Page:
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We have a seasoned, planted paludarium tank
What do you mean by "seasoned"? How was the tank cycled? How long did it take? How much ammonia could the tank process in a day? What ammonia source did you use?

Have you tested the tank to be sure there's no ammonia or nitrite present?

What's your water temperature?

was told the shrimp were younger
Young shrimp would be tiny. What you received are fully adult. Based on the photo, that particular shrimp appears to be quite old and near the end of its life cycle, despite the molting issue.

Any idea about how they were fed before you received them? Looks to me as if it's a combination of issues. The lower kH in your tank (which is why pH is 1.2 degrees lower) is the biggest factor, as it's tough for shrimp to adjust to softer water with less carbonate when they're larger adults. This is usually an issue if shrimp are received just before they're ready to molt but can still be an issue several weeks out. The other, smaller factor I suspect is a super-high protein diet from your shrimp source. Contrary to what some people suggest, shrimp don't need supplemental protein fed to them in high numbers - they get plenty from surface film, microfauna and regular shrimp food. But when fed high protein diets and kept in warmer water, as they often are by breeders and exporters, they grow faster. Combine that with water parameters they haven't been able to adjust to and molding issues like this occur.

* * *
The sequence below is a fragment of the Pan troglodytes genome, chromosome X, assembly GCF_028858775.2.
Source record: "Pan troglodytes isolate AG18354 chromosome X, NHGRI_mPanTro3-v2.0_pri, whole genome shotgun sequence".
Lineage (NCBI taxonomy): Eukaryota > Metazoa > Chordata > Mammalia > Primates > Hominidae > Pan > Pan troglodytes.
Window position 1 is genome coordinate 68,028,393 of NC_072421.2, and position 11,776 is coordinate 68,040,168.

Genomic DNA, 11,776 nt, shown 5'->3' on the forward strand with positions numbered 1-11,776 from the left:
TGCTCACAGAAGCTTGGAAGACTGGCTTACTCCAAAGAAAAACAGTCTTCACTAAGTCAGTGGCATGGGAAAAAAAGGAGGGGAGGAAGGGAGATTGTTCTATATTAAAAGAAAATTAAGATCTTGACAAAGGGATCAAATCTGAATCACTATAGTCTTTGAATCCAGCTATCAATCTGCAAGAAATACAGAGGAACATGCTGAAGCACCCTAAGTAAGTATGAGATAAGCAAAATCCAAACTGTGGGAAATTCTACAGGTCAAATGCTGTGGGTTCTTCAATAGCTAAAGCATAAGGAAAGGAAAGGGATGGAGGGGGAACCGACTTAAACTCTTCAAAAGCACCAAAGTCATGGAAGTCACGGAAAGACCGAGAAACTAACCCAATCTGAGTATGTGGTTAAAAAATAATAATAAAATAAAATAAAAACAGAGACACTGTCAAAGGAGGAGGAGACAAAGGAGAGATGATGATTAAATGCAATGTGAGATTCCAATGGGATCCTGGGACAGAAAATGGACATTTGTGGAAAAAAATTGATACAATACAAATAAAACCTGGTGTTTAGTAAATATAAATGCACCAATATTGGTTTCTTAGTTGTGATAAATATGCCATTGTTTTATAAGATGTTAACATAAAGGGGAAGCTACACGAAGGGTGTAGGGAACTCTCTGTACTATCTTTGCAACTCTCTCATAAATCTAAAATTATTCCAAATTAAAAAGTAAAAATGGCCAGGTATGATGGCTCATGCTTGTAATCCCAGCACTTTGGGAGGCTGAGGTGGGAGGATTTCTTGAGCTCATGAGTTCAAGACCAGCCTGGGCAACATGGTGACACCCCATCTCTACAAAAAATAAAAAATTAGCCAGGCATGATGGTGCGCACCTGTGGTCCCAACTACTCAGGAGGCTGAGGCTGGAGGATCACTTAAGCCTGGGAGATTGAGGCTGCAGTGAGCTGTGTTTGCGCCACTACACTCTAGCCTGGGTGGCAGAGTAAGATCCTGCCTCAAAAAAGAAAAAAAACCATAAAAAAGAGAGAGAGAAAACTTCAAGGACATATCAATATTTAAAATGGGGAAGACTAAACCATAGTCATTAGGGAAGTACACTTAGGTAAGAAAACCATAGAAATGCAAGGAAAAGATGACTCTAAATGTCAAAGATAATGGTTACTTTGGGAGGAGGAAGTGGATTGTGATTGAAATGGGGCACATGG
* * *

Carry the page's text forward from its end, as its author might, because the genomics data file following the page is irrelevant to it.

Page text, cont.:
Without knowing any of the other water parameters, I'd put this one on the seller and not you.
 

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As long as the tank can process the waste created by your livestock (sounds like it can) and you don't detect ammonia or nitrate, there are no worries there. And since you have some kH in your water and a good gH, you're good there, as well.

As far as feeding goes, feeding every 2-3 days or so is great. Only feed what they can finish in an hour and remove leftovers. Try to alternate foods and incorporate things like zucchini, spinach, kale, stinging nettle. Spinach is great because you can wad it up into little balls and stick them in the freezer - no need to blanch. Just drop the frozen spinach into the tank. Though, admittedly, it's easier to deal with if you attach it to something for easy removal -- I like using fishing line tied to a flexible plant anchor. That's just in tanks where everything can't be eaten quickly. Some of my shrimp tanks can power through 4-5 spinach leaves in 20 minutes.

Still believe this is an issue with shrimp age, condition, health and parameters from the source and has little to nothing to do with your efforts, as you've handled things better than most shrimp newcomers. Unless you continue to see deaths/molting issues, I wouldn't worry much about it.
 
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